From Strength to Strength: Finding Success, Happiness, and Deep Purpose in the Second Half of Life
Arthur Brooks, William Henry Bloomberg Professor of the Practice of Public Leadership, Harvard Kennedy School; Professor of Management Practice, Harvard Business School
IN HIS MID-40S, happily married with children, more successful in his career than he had dared hope, Arthur Brooks began pondering his inevitable decline. The prompt, as he explains in his latest book, From Strength to Strength, was an overheard conversation on an airplane—a famous elderly man full of melancholy and regret, complaining to his wife that his life seemed to have lost meaning. Shaken, Brooks dove into a years-long exploration of the meaning of decline—how we change (for the worse and for the better) as we age, and how that seemingly downward curve can be turned into a ramp toward another, different ascendancy. He explains that intelligence evolves, even in the greatest minds, from fluid and creative when young to synthesizing and crystallizing as we age. He describes how, unheeded, this change can cause even (perhaps especially) the most accomplished to confront the second half of life as an inexorable disappointment. But accepting the change, and recalibrating what success means, can set us up for true happiness. Brooks, whose research led him to make major changes in his own life (he left his role as the head of a large, influential think tank in Washington to teach at Harvard), sums up his teaching in seven words: “Use things. Love people. Worship the divine.” His book provides a road map for the journey.
From Rebel to Ruler: One Hundred Years of the Chinese Communist Party
Tony Saich, Daewoo Professor of International Affairs; Director, Ash Center for Democratic Governance and Innovation
IT’S BEEN A WINDING 100-YEAR JOURNEY for the Chinese Communist Party, and Tony Saich has made a career of studying its history and inner workings. In his new book, From Rebel to Ruler: One Hundred Years of the Chinese Communist Party, Saich tells an authoritative story of the party, from its humble, Soviet-supported beginnings and existential struggles with the Chinese Nationalists, to the excesses of the Great Leap Forward and the Cultural Revolution under Mao Zedong, to the party’s emergence as a global economic superpower with a growing middle class. Communist systems are commonly thought of as rigid, but Saich explores how the Chinese Communist Party hasn’t adhered closely to Marxism or Leninism and how its remarkable adaptability helped it survive and even thrive while other communist regimes around the globe collapsed. That flexibility has involved a complex relationship with private enterprise, along with the adaptation of party structures to local customs and tribal power dynamics. Saich argues that organization has been another key to the party’s success: With 90 million members and branches in 4.5 million grassroots organizations, the party pervades every segment of Chinese society. And by structuring itself as a collection of vertical silos while repressing any horizontal coordination at the grassroots level between groups such as students or industrial workers, it has been highly effective at heading off challenges to its power. Saich also considers the future of the party as President Xi Jinping consolidates his power and seeks an unprecedented third term.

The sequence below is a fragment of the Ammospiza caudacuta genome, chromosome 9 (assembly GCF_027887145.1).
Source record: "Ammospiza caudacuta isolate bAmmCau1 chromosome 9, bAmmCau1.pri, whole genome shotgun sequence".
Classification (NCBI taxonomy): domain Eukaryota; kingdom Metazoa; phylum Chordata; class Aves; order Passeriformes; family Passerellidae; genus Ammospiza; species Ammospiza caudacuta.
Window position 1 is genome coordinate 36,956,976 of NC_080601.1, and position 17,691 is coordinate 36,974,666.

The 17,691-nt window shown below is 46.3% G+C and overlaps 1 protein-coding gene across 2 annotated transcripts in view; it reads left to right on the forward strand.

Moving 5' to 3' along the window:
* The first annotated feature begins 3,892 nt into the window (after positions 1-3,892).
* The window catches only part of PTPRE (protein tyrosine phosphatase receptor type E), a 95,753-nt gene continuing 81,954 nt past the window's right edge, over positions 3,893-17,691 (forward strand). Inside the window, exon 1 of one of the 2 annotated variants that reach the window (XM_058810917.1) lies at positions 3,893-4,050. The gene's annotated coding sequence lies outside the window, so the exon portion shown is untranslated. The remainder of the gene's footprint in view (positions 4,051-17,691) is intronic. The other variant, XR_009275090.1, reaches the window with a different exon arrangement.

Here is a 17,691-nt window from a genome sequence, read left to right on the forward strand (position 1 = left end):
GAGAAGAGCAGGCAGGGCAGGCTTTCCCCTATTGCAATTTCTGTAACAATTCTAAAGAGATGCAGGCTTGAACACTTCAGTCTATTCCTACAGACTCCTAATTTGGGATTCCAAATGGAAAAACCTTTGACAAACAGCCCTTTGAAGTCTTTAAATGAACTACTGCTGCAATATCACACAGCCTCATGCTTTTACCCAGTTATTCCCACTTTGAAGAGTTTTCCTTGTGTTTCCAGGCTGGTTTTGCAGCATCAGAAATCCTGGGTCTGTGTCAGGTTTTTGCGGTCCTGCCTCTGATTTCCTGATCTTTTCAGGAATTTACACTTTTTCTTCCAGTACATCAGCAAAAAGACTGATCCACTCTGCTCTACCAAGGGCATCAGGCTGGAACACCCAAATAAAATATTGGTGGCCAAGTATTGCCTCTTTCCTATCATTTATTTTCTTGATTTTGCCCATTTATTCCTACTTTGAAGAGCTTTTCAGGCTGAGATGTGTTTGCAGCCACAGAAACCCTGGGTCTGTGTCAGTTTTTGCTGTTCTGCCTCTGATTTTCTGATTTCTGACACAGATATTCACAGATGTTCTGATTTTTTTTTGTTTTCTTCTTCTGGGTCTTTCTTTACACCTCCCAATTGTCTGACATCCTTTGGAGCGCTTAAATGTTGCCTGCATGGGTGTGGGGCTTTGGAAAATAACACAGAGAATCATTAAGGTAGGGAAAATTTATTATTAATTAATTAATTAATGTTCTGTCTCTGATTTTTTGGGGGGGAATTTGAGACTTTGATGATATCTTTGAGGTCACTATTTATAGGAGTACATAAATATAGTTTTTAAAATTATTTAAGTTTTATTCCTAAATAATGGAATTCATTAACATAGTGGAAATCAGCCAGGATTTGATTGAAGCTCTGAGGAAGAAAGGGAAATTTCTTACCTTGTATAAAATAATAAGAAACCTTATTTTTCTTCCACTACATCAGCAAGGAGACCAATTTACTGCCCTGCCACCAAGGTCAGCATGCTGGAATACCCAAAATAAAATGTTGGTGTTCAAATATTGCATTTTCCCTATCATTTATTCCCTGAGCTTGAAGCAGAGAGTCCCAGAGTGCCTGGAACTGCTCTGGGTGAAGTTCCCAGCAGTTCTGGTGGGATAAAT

International Norms, Moral Psychology, and Neuroscience
Kathryn Sikkink, Ryan Family Professor of Human Rights Policy; Richard Price, University of British Columbia
PART OF THE CAMBRIDGE ELEMENTS SERIES in International Relations, this succinct scholarly volume by Kathryn Sikkink and Richard Price explores how moral psychology and neuroscience provide insight into the development of international norms. “We can no longer advance our understanding of emotions or morality or norms without some discussion of neuroscience and psychology,” the authors argue. They also explain how knowledge about the brain science and psychology behind moral feelings may help advocacy groups in framing norms.